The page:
This post comes from Caitlin Birch, who also reviewed her NEA Fall Meeting experience for us.
Last May I answered an internship posting. There was nothing particularly exceptional about that — I’m an archives grad student and internships, as we all know, are a requisite part of passage into the profession. So browsing the posting was unexceptional. Writing a cover letter and sending it, unexceptional. Sitting for an interview, also unexceptional. Learning that I was one of only a handful of candidates who had applied: exceptional.
The internship to which I applied, and the one I eventually accepted, was a part-time, unpaid archiving gig at a public television station. Certainly, the unpaid part of that description must have deterred some of my peers from applying. I’ll admit, it almost deterred me. I already had a part-time job and a full course load, and it seemed as if taking on much more than that, especially for free, might be too ambitious. But I’ve been in my grad program long enough to know that even the unpaid internships garner a slew of applicants; you can’t put a price on the value of experience in this industry, and more and more often, that statement is interpreted quite literally. So I knew that there had to be another reason so few students in a city saturated with beginning archives professionals had applied to this particular internship, and after talking to peers, it seemed I had found it: the internship was “non-traditional.”
It was not in an academic library or a special collection or a historical society or even a museum. I did not work with manuscripts or personal papers or legal documents or administrative records. I did not work with paper at all. I spent three months surrounded by boxes of videotapes, raw footage from literally all over the globe that had been pieced together to produce documentary TV programs. The medium — tapes — and the repository — a television production hub — put my internship outside the bounds of “traditional.” And I loved every second I spent there. This was not my first internship, and I had a wonderful experience directly preceding it interning with a local history institution and working with a paper-based collection. I don’t hold one above the other, but the fact that my audiovisual archiving internship attracted so few applicants leads me to believe such non-traditional opportunities might benefit from a little advocacy. So what did I get out of my internship that has me recommending similar ones to the SNAP community? I got all of this:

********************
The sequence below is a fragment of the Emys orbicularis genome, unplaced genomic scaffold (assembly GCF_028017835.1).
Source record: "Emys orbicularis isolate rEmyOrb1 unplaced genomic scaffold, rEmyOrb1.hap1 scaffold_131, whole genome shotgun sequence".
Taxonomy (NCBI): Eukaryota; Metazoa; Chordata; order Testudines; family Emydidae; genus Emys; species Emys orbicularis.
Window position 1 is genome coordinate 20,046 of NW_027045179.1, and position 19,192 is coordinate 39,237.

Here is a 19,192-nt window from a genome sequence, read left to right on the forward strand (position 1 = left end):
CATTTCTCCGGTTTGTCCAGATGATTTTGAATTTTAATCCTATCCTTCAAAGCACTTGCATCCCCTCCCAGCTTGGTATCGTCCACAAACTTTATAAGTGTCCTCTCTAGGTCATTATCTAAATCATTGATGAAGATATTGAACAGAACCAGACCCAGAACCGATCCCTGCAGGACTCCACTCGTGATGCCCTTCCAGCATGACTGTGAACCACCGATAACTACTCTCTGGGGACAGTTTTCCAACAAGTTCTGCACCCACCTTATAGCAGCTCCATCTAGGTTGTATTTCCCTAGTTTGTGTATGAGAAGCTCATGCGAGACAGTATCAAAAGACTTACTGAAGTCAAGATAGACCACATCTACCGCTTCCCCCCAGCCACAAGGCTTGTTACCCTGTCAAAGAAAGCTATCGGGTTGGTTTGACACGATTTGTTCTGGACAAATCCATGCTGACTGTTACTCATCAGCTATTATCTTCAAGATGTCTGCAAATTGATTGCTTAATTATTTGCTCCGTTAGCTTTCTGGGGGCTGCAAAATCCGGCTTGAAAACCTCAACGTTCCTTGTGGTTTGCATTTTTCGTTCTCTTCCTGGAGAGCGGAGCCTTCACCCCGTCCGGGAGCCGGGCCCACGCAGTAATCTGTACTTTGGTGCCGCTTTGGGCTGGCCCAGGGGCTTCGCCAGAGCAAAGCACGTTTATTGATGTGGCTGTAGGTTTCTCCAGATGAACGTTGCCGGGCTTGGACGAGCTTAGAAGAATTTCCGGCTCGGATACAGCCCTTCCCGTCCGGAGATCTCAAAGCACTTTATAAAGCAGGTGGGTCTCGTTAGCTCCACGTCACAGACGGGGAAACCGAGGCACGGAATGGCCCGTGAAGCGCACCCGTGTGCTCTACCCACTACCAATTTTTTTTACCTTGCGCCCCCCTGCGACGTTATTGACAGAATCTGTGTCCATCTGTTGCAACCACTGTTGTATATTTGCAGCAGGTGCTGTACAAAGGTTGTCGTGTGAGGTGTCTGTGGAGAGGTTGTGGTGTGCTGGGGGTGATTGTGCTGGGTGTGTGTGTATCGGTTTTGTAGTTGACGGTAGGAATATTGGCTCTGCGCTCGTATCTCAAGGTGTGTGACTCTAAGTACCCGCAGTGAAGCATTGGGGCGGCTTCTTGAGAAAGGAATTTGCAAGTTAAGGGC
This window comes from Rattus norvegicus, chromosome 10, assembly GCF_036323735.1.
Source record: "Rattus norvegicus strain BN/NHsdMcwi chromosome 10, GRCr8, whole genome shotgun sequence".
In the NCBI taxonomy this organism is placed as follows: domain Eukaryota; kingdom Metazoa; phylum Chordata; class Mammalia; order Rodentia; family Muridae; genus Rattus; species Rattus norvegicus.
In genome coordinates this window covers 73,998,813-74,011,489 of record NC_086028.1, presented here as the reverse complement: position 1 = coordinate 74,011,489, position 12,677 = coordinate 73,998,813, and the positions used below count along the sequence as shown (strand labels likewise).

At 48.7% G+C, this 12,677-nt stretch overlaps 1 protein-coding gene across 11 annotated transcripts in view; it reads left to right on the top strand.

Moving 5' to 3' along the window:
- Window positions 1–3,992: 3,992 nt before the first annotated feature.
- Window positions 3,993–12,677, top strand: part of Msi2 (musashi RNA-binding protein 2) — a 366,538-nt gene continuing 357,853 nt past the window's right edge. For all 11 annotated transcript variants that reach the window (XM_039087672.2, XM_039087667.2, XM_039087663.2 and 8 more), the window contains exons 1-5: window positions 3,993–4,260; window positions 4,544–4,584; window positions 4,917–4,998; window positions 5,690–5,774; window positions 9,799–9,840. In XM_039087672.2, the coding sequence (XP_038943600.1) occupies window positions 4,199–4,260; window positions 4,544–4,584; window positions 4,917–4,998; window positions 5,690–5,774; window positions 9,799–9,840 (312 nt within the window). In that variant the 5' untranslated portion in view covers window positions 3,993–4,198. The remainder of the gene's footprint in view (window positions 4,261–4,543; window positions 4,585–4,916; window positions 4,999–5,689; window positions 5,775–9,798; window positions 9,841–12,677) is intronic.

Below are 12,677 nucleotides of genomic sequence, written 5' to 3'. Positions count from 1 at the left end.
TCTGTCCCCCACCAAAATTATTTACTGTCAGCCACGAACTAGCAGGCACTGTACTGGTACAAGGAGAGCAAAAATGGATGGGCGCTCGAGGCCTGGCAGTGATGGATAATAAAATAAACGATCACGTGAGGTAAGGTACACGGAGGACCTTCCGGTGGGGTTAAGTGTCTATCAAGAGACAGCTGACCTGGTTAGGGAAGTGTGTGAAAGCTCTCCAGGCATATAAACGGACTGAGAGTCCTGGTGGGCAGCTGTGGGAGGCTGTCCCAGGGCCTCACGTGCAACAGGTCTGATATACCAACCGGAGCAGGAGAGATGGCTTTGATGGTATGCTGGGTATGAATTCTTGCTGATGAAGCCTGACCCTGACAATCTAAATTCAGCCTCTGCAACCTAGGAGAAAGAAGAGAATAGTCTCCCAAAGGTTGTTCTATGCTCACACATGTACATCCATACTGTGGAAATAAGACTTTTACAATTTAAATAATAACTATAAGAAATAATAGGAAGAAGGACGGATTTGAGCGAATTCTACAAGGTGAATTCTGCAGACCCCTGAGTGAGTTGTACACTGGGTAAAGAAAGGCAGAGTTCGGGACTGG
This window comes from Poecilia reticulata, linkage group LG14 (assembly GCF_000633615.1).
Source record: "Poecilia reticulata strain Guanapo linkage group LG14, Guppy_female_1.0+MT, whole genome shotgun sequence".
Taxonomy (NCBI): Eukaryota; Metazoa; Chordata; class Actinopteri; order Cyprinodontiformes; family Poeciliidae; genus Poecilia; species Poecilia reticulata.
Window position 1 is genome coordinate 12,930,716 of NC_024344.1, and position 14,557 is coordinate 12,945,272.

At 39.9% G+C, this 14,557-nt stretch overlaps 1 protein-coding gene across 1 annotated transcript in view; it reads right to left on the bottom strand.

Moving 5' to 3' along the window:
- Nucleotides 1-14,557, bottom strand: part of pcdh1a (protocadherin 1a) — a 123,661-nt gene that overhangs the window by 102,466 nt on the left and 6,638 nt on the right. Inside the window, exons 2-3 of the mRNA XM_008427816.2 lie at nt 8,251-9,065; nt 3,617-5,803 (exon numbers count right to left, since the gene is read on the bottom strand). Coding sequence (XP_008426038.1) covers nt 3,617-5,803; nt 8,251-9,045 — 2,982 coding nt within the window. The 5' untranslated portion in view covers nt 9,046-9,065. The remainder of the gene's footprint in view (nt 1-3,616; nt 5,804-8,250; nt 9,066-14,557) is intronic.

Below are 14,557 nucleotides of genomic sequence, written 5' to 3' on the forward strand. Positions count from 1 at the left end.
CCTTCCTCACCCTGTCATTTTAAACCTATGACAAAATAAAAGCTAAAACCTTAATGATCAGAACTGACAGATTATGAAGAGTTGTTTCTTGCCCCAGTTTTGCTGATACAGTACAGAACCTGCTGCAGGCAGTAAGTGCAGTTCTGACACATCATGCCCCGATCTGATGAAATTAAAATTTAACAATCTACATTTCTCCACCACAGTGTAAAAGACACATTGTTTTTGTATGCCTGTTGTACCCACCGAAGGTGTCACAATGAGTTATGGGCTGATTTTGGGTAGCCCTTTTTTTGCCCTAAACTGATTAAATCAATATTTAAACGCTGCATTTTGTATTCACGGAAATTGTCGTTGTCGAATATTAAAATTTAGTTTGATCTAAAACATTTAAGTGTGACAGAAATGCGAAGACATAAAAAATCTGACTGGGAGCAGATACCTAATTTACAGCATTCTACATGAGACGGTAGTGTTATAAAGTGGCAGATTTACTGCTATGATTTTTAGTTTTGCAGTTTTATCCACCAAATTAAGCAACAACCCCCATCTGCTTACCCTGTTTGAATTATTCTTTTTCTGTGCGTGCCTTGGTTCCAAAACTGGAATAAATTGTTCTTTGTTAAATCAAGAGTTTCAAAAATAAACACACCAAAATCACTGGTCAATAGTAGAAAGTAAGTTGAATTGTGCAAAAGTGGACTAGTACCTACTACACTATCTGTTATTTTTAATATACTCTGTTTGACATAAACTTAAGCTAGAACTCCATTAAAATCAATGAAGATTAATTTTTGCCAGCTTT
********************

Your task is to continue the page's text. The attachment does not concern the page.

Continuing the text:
– Experience with a new medium. I had already gotten my hands on paper collections.
I had never worked with video recordings before. I can tell you more than you ever
wanted to know, now, about the differences between a Betacam and an HDCAM, about
the discrepancies in the metadata associated with them. Maybe that will never again
be useful in my career, but maybe it will, and either way, I am now a more versatile
archivist because of it.
– Excellent networking opportunities. My supervisor held a law degree, not an MLS.
Out of the fairly large production unit for which I worked, only two other people were
trained in library science. I met producers, writers, lawyers, IT pros, accountants,
salespeople, journalists, educators, and a whole host of other professionals. Even if
these new acquaintances never lead to a career opportunity, I learned how to talk to — and market myself to — all kinds of people outside the field of archives.
– The chance to innovate. Because I was doing archival work in a non-archival
atmosphere, I was often expected to solve problems independently. After all, there
aren’t too many people outside the library and archives professions who are going to be
particularly invested in your cataloging dilemmas. The responsibility with which I was
entrusted allowed me to take the lead in my work, and to draw upon my own knowledge
and creativity to devise necessary solutions.
– A job! OK, so it was a temporary job, but isn’t one of the end-goals for all internships (in an ideal world, at least) an offer of employment? My supervisor recognized my hard work over the course of the summer by hiring me as a production assistant in the fall. The short-term gig had me churning out metadata and performing lots of research for the production team, and I left with the knowledge that if similar projects cropped up, I was the one they would call.
Many of us enter our grad programs with a specific focus in mind, and I’m no different. But if you have the opportunity to do something outside the strictly traditional, I’d encourage you to take advantage. You may learn that the work involved is not what you want from your career. You may discover you love a type of work you never thought you would. Either way, you’ll almost certainly leave your internship with new skills, new contacts, new opportunities, and the satisfaction of having explored a corner of the archives world less traveled, but no less valuable.